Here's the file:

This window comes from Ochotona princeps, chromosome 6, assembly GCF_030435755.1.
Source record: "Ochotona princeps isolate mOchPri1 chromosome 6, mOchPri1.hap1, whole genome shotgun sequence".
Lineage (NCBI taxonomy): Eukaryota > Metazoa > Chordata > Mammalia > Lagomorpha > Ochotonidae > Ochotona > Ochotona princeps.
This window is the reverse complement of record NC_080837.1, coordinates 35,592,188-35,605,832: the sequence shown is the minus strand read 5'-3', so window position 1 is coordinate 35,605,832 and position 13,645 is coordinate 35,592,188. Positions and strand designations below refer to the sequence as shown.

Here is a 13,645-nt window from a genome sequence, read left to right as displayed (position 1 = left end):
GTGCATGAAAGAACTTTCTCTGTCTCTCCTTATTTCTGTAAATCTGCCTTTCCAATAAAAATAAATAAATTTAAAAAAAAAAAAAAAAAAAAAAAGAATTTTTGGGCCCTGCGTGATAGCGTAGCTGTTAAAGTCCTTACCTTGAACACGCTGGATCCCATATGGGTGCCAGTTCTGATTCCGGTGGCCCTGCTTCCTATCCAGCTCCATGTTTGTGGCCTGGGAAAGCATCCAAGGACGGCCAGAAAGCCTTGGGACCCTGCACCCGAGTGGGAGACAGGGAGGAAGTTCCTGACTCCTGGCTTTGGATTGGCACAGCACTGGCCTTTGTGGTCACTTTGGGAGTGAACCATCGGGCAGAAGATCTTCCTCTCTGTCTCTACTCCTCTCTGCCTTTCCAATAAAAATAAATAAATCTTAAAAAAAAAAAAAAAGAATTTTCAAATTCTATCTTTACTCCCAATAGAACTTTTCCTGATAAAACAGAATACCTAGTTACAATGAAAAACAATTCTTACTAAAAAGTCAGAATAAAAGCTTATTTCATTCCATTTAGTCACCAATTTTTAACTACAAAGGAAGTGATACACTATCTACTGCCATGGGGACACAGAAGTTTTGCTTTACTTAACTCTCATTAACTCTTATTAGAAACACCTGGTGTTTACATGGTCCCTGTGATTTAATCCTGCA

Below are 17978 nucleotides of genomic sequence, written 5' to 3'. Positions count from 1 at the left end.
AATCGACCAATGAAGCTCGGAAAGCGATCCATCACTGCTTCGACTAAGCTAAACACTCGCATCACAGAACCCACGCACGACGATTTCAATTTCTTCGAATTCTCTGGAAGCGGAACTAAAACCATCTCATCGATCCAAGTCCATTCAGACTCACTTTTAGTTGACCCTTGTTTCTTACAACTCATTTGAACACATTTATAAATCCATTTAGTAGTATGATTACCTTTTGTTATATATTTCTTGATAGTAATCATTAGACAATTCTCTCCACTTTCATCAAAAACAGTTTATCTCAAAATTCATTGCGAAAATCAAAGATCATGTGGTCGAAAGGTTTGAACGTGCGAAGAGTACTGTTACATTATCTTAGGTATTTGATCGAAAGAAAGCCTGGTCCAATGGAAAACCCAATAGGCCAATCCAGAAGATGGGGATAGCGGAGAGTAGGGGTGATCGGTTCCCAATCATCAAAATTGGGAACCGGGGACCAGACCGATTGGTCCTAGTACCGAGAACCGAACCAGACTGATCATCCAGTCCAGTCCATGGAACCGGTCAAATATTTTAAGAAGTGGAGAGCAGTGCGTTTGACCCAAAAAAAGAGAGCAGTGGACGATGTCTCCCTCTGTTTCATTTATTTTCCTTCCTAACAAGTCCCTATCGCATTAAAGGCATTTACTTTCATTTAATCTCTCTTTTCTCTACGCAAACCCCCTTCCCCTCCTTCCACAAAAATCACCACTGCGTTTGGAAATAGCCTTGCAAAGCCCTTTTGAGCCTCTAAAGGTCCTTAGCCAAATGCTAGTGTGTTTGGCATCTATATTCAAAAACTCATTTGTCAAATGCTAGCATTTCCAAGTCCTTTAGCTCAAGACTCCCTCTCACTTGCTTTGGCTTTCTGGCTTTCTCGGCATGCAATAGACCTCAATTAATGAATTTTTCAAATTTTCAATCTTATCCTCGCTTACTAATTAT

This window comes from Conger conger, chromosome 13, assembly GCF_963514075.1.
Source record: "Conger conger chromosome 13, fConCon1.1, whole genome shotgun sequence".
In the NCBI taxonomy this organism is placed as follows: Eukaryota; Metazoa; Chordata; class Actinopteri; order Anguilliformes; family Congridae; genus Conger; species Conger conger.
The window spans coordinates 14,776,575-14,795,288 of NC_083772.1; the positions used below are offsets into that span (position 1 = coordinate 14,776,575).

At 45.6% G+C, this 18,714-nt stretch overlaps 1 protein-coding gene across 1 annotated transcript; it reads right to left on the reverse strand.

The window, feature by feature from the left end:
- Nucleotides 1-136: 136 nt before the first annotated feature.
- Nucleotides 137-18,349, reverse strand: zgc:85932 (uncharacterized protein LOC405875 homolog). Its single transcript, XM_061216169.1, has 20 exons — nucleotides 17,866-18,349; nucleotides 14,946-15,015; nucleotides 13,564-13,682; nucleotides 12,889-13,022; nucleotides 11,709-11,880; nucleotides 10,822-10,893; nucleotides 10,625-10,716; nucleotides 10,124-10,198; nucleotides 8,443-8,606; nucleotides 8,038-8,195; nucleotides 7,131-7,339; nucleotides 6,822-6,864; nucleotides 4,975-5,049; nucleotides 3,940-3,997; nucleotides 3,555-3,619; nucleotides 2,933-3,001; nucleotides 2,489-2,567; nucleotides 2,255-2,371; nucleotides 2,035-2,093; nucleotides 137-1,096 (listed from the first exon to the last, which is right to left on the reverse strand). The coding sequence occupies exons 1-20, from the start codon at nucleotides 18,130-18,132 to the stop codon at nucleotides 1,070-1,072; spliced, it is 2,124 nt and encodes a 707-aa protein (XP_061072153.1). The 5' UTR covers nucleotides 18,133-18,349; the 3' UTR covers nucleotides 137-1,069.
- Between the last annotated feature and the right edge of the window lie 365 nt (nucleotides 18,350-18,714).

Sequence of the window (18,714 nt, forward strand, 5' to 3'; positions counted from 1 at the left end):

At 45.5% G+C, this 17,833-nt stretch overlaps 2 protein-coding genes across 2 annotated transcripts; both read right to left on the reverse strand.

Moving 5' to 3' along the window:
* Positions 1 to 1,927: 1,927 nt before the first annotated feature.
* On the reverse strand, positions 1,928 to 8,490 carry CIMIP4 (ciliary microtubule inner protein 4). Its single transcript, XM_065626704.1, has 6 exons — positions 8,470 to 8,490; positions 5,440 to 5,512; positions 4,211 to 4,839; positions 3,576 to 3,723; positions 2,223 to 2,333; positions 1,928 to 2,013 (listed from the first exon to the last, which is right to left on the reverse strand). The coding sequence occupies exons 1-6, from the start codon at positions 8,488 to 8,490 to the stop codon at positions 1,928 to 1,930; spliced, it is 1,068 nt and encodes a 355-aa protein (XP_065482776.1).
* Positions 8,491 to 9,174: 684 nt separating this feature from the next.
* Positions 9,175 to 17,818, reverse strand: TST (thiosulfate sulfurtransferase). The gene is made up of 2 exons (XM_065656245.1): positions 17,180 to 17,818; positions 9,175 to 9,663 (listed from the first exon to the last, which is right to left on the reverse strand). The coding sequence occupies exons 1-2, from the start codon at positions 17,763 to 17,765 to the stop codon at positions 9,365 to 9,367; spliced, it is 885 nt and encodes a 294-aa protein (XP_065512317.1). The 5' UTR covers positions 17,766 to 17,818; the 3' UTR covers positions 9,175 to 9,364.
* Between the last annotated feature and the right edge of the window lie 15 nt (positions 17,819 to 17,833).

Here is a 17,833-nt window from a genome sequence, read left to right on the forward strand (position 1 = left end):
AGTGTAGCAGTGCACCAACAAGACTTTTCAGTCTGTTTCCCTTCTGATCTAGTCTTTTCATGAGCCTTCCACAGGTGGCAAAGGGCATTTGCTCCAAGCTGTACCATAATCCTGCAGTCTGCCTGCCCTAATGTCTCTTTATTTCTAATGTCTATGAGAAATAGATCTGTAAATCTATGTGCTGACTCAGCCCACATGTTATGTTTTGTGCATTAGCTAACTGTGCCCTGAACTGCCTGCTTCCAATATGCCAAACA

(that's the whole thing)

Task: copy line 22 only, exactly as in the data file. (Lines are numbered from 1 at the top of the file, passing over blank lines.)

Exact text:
* On the reverse strand, positions 1,928 to 8,490 carry CIMIP4 (ciliary microtubule inner protein 4). Its single transcript, XM_065626704.1, has 6 exons — positions 8,470 to 8,490; positions 5,440 to 5,512; positions 4,211 to 4,839; positions 3,576 to 3,723; positions 2,223 to 2,333; positions 1,928 to 2,013 (listed from the first exon to the last, which is right to left on the reverse strand). The coding sequence occupies exons 1-6, from the start codon at positions 8,488 to 8,490 to the stop codon at positions 1,928 to 1,930; spliced, it is 1,068 nt and encodes a 355-aa protein (XP_065482776.1).